Archive for October, 2014

Check out the Atlas of the Historical Geography of the United States!

Posted on October 29, 2014. Filed under: American history, What History is For |

There is an amazing set of maps at the University of Richmond’s Digital Scholarship Lab that show the geographic progression of issues in American/U.S. history. For example, you can track the abolition of slavery from 1800-1865, or the growth of colleges and universities from 1775-1890.

These maps are invaluable for showing the concrete steps different movements, reforms, laws, and more had to take to become reality—steps that are all too often ignored in favor of descriptions like “abolition swept the north” or “the right to vote was granted to some American women before 1920.” If you want to know—to see—how ideas progressed, what we call “historical geography”, check out the Atlas.

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Gay marriage in Alaska v. tyranny of the majority

Posted on October 17, 2014. Filed under: Civil Rights, U.S. Constitution, What History is For | Tags: , , |

Round 10 for this post, which we run each time the issue of gay marriage is resolved by a state court in its favor. The first time was back on May 21, 2008, when California’s Supreme Court decided that banning gay marriage was unconstitutional. The original point was that whenever a court overturns a law, there are always those who squawk—incorrectly—that it has overstepped its authority. The judiciary in the U.S. is meant to overturn laws, even laws with great popular support, that are unconstitutional because they restrict peoples’ liberty for no good reason.

Overturning bans on gay marriage started out as an example of thwarting this “tyranny of the majority”, as de Tocqueville called it, but now that the majority of Americans support or do not care to ban gay marriage, this type of legislation is becoming a rebuke to tyranny of the minority. That’s heartening.

Here is the original post, resurfacing now as Alaska’s ban on gay marriage is revoked:

The California Supreme Court’s decision that banning gay marriage is unconstitutional has been met with the by-now common complaint that the Court overstepped its bounds, trampled the wishes of the voters, and got into the legislation business without a permit.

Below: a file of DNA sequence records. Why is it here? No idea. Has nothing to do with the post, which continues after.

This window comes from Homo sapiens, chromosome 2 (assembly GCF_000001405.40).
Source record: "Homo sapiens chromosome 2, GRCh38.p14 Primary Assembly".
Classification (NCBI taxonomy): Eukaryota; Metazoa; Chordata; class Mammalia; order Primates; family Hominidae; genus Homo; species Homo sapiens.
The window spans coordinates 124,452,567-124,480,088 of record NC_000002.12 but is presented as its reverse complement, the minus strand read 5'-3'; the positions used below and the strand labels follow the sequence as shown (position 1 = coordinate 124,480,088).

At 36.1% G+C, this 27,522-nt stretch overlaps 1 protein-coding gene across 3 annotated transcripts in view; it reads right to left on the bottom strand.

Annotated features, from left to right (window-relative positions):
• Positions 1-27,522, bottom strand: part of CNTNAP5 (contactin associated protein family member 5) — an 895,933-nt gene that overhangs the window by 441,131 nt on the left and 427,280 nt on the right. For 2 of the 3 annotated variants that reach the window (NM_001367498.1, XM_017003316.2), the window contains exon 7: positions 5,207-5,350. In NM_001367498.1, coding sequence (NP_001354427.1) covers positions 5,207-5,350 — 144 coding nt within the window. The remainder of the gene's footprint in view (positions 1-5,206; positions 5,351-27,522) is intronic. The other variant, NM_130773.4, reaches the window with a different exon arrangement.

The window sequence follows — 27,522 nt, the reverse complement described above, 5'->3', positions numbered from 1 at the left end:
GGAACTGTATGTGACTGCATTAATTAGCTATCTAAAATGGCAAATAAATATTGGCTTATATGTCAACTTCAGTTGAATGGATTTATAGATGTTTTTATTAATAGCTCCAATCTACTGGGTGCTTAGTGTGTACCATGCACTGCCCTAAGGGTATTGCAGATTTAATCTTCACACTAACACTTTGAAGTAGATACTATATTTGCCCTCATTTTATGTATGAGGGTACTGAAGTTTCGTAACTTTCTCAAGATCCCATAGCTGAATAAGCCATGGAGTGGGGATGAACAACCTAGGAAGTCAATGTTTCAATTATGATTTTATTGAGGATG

A review of the constitutionally described role of the judiciary is in order.

The famous commentator on American democracy, Alexis de Tocqueville, talked a great deal in his books Democracy in America about the tyranny of the majority. This is when majority rule—the basis of democracy—ends up perverting democracy by forcing injustice on the minority of the public.

For example, slavery was an example of the tyranny of the majority. Most Americans in the slave era were white and free. White and free people were the majority, and they used their majority power to keep slavery from being abolished by the minority of Americans who wanted to abolish it. The rights of black Americans were trampled by the tyranny of the majority.

Before Brown v. Board of Education in 1954, the majority of Americans were fine with segregated schools. They used their majority power to oppress the minority of Americans who were black, or who were white and wanted desegregation.

In each example, the majority is imposing and enforcing injustice which is incompatible with democracy. They are tyrannizing rather than governing.

The judiciary was created to break this grip of majority tyranny. The legislature—Congress—cannot usually break majority tyranny because it is made up of people popularly elected by the majority. But the appointed judiciary can break majority tyranny because its sole job is not to reflect the wishes of the people but to interpret the Constitution.

If the judiciary finds that a law made by the legislature perverts democracy and imposes the tyranny of the majority, it can and must strike that law down. This is what happened in California. The court found that although the majority of Californians (as evidenced by a previous referendum) had voted to ban gay marriage, that majority was enforcing and imposing injustice on the minority. So the court found the ban unconstitutional.

This is not beyond the scope of the judiciary, it’s exactly what it is meant to do.

We heard a commentator yesterday saying the California court should have left the issue to “the prerogative of the voters”. But if the voters’ prerogative is to oppress someone else, then the court does not simply step aside and let this happen.

The same people who rage against the partial and biased justices who lifted this ban are generally the same people who would celebrate justices who imposed a ban on abortion. People who cry out for impartiality are generally only applying it to cases they oppose.

So that’s what the judiciary does: it prevents the tyranny of the majority from enforcing injustice in a democracy. Like it or not, the “will of the people” is not always sacred, and sometimes must be opposed in the name of equality.